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U.S. Scientists Recommend Setting ‘Carbon Budget’

A panel of the nation’s leading scientists on Wednesday called for more research on climate change and more action to mitigate its effects, including setting a national “budget” to limit carbon emissions.

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In a three-part report commissioned by Congress, the National Research Council — part of the National Academies of Sciences — surveyed the state of climate change science as well as what the country is doing to reduce and adapt to the environmental changes it will cause.

The researchers examined newer data than that included in the last major report by the Intergovernmental Panel on Climate Change, which was released in 2007.

They concluded that in order to avoid the most serious consequences, the U.S. needs to keep to a budget of releasing between about 170 billion and 200 billion tons of carbon pollution between 2012 and 2050. That means major cutbacks, because the country now releases about 7 billion tons each year.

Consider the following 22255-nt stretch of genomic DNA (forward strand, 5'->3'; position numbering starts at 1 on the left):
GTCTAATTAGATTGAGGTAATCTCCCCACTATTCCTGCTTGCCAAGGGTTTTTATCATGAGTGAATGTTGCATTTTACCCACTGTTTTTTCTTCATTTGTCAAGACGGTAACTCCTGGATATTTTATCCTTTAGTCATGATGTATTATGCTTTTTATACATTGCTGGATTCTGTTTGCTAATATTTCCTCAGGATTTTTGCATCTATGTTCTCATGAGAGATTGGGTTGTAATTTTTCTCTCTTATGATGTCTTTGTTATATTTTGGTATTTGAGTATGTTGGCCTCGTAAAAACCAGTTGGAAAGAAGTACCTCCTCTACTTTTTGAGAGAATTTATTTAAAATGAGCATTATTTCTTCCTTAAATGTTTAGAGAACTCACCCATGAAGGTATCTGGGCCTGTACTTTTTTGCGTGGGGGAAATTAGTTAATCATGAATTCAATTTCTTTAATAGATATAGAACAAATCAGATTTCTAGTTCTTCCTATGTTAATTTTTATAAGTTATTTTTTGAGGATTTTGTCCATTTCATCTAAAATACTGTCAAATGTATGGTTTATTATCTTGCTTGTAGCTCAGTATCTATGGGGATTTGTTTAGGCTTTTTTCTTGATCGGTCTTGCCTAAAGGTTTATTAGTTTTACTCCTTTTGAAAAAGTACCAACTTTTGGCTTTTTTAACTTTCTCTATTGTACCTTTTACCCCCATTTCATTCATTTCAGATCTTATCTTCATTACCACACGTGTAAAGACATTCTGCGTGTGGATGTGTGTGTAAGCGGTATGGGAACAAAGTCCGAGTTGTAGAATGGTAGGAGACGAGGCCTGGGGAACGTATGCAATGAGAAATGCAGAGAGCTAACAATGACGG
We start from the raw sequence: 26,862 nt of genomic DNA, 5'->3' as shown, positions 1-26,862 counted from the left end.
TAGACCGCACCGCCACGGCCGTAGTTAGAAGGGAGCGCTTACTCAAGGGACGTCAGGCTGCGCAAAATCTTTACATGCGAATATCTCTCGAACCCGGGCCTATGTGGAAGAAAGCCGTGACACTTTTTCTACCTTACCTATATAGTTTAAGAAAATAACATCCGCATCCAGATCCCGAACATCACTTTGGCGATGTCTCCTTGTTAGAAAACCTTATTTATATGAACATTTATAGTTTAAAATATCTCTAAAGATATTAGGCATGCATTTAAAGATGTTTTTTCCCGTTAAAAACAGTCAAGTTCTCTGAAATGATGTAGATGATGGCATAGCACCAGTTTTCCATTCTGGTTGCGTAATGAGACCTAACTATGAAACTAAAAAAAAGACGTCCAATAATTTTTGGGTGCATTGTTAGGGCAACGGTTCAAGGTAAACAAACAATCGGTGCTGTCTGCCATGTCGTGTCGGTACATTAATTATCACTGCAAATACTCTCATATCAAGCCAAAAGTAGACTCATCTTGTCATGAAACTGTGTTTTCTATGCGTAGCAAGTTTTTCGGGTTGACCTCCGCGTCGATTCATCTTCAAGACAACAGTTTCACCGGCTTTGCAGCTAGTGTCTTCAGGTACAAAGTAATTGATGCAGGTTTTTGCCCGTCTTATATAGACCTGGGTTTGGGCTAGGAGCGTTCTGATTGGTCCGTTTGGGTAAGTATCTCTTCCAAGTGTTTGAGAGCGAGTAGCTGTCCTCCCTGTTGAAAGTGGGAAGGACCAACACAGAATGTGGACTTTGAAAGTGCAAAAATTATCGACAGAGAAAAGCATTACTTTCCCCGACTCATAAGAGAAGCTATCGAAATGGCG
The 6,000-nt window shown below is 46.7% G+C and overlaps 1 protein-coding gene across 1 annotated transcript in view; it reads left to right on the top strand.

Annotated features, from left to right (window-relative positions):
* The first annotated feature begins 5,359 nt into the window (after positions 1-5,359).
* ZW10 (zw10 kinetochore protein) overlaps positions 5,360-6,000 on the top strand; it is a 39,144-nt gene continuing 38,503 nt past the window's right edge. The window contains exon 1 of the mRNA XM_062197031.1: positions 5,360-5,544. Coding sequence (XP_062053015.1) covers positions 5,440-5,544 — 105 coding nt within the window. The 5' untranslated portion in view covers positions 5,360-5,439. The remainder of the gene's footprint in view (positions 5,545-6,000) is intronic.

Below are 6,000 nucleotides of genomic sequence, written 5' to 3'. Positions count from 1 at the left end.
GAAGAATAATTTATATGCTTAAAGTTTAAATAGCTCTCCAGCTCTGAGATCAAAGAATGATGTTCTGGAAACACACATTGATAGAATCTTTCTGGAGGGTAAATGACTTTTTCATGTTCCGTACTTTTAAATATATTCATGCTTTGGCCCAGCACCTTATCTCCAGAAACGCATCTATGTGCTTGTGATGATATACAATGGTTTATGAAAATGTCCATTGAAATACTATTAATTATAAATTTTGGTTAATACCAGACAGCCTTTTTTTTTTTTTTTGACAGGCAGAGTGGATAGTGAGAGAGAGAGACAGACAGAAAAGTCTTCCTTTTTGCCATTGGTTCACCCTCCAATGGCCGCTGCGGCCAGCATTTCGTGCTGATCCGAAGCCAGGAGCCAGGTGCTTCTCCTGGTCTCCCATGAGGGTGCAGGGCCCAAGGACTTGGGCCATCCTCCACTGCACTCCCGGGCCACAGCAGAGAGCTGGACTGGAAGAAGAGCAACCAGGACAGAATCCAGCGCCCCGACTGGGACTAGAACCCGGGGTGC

Meeting that goal would require developing new technologies, said Robert Fri, a former EPA administrator and the chairman of the committee that wrote the part of the report on mitigating climate change.

“Particularly in the transportation sector, we can’t get there just by deploying what we know how to do,” he said in a briefing.

The report also suggests the U.S. set up a policy framework that would put a price on carbon dioxide pollution, such as a cap-and-trade system or a carbon tax — though it doesn’t recommend a specific method.

A bill that would have enacted a cap-and-trade system passed the House last year but died in the Senate. A similar bill was introduced last week by Sens. John Kerry, D-Mass., and Joe Lieberman, I-Conn.

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